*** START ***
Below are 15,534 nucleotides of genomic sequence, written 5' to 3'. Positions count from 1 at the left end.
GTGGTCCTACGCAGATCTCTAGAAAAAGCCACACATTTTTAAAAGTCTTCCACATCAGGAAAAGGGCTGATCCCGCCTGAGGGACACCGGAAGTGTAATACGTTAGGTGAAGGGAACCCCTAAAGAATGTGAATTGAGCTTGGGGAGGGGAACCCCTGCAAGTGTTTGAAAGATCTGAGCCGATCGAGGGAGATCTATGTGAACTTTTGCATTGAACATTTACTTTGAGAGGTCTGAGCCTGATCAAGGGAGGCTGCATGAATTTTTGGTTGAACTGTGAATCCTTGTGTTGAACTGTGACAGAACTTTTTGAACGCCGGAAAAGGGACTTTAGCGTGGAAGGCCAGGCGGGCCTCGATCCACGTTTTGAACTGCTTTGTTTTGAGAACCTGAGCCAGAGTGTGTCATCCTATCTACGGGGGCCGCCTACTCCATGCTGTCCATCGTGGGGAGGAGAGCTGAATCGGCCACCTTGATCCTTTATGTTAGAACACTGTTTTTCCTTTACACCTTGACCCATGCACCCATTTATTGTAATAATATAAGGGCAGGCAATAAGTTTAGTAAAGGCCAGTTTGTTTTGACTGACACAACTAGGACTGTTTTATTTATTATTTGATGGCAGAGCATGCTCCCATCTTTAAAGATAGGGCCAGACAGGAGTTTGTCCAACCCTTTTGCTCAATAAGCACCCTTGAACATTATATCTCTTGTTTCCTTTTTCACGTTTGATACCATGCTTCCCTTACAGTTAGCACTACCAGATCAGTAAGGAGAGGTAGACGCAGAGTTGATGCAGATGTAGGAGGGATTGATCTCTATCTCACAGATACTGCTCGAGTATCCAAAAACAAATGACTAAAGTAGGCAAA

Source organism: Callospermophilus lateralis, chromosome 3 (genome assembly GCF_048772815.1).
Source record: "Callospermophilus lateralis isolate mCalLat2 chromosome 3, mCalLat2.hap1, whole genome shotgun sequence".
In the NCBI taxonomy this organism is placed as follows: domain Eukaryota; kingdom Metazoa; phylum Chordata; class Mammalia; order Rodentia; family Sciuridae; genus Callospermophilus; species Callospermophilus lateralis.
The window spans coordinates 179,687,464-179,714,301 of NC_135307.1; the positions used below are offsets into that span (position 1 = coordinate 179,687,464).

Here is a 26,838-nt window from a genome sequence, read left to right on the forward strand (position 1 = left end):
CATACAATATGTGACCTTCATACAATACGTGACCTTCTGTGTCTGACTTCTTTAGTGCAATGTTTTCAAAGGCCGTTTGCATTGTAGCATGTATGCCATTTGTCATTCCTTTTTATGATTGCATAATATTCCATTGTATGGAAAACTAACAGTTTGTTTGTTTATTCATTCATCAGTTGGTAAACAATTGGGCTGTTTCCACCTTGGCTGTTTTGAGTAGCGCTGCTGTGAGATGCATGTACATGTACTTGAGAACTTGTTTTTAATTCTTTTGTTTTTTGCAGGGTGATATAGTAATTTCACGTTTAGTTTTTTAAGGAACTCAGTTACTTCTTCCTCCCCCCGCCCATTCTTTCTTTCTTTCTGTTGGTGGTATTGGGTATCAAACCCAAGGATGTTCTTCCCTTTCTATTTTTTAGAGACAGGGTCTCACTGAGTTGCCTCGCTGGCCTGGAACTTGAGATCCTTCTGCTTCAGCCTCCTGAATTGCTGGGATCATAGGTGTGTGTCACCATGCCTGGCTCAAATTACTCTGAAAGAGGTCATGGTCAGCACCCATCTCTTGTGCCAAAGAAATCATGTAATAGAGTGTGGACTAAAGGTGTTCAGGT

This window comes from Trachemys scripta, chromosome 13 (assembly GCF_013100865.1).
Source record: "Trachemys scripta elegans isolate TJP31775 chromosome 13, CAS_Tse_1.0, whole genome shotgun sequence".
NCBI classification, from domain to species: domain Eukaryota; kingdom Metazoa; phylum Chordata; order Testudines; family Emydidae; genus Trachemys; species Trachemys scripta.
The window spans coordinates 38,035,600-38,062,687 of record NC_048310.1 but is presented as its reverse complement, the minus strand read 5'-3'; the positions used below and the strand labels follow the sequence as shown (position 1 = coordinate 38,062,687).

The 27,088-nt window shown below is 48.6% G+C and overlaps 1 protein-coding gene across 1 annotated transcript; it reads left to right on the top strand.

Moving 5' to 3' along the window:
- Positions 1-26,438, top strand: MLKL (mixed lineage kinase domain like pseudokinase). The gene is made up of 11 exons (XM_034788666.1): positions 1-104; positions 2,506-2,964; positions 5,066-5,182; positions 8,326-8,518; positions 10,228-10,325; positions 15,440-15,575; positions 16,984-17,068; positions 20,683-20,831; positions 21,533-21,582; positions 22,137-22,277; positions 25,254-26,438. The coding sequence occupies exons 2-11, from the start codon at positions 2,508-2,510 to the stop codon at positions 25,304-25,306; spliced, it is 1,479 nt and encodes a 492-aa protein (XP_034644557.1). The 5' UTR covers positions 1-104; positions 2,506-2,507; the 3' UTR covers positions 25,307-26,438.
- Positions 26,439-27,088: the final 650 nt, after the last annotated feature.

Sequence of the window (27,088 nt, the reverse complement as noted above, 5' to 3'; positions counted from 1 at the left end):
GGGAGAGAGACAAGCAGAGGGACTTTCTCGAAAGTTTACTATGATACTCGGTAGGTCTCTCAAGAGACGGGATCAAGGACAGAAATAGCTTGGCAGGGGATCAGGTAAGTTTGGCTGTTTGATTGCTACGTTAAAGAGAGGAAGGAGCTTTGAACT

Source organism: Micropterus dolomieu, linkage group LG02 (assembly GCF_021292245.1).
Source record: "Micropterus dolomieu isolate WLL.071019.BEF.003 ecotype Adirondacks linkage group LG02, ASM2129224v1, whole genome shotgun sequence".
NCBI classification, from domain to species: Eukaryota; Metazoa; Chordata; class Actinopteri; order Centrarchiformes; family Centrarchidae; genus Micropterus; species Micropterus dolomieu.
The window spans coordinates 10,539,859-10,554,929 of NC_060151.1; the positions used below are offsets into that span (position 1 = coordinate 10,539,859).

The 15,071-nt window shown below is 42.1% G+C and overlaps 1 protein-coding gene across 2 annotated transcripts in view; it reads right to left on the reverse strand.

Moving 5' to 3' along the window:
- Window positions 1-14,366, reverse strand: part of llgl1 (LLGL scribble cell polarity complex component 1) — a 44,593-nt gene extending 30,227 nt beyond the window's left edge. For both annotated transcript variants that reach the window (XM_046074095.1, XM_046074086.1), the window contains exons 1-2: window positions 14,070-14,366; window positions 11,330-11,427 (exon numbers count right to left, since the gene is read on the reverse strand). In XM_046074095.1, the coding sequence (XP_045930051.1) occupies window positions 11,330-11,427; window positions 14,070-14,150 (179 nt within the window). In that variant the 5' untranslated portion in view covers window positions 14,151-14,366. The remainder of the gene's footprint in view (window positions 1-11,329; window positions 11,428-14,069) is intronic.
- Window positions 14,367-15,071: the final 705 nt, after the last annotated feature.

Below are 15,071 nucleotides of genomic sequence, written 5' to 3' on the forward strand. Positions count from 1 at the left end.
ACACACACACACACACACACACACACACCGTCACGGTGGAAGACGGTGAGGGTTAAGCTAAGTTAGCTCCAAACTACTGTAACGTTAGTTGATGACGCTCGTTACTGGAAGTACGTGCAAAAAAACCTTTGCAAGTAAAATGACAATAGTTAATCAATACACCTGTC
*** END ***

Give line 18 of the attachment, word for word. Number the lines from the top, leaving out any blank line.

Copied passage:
GGGAGAGAGACAAGCAGAGGGACTTTCTCGAAAGTTTACTATGATACTCGGTAGGTCTCTCAAGAGACGGGATCAAGGACAGAAATAGCTTGGCAGGGGATCAGGTAAGTTTGGCTGTTTGATTGCTACGTTAAAGAGAGGAAGGAGCTTTGAACT